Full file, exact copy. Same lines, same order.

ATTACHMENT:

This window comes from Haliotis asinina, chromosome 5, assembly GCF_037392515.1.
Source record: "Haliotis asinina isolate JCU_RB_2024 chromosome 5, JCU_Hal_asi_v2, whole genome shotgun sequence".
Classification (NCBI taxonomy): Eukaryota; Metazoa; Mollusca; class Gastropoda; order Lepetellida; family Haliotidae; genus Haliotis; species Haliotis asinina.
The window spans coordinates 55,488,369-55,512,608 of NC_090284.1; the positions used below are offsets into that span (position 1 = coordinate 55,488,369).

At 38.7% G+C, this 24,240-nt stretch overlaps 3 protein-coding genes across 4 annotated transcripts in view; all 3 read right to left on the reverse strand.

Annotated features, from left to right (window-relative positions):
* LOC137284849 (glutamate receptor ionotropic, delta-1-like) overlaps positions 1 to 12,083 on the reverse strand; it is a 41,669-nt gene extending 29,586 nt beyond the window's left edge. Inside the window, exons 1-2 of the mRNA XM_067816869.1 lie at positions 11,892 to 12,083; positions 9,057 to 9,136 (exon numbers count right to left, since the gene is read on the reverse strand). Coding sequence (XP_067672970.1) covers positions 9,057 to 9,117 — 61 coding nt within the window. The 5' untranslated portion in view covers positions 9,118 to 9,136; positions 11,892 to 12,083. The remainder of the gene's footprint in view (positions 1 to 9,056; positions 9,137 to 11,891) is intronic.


This window comes from Haliotis asinina, chromosome 5, assembly GCF_037392515.1.
Source record: "Haliotis asinina isolate JCU_RB_2024 chromosome 5, JCU_Hal_asi_v2, whole genome shotgun sequence".
Classification (NCBI taxonomy): Eukaryota; Metazoa; Mollusca; class Gastropoda; order Lepetellida; family Haliotidae; genus Haliotis; species Haliotis asinina.
The window spans coordinates 55,488,369-55,512,608 of NC_090284.1; the positions used below are offsets into that span (position 1 = coordinate 55,488,369).

At 38.7% G+C, this 24,240-nt stretch overlaps 3 protein-coding genes across 4 annotated transcripts in view; all 3 read right to left on the reverse strand.

Annotated features, from left to right (window-relative positions):
* LOC137284849 (glutamate receptor ionotropic, delta-1-like) overlaps positions 1 to 12,083 on the reverse strand; it is a 41,669-nt gene extending 29,586 nt beyond the window's left edge. Inside the window, exons 1-2 of the mRNA XM_067816869.1 lie at positions 11,892 to 12,083; positions 9,057 to 9,136 (exon numbers count right to left, since the gene is read on the reverse strand). Coding sequence (XP_067672970.1) covers positions 9,057 to 9,117 — 61 coding nt within the window. The 5' untranslated portion in view covers positions 9,118 to 9,136; positions 11,892 to 12,083. The remainder of the gene's footprint in view (positions 1 to 9,056; positions 9,137 to 11,891) is intronic.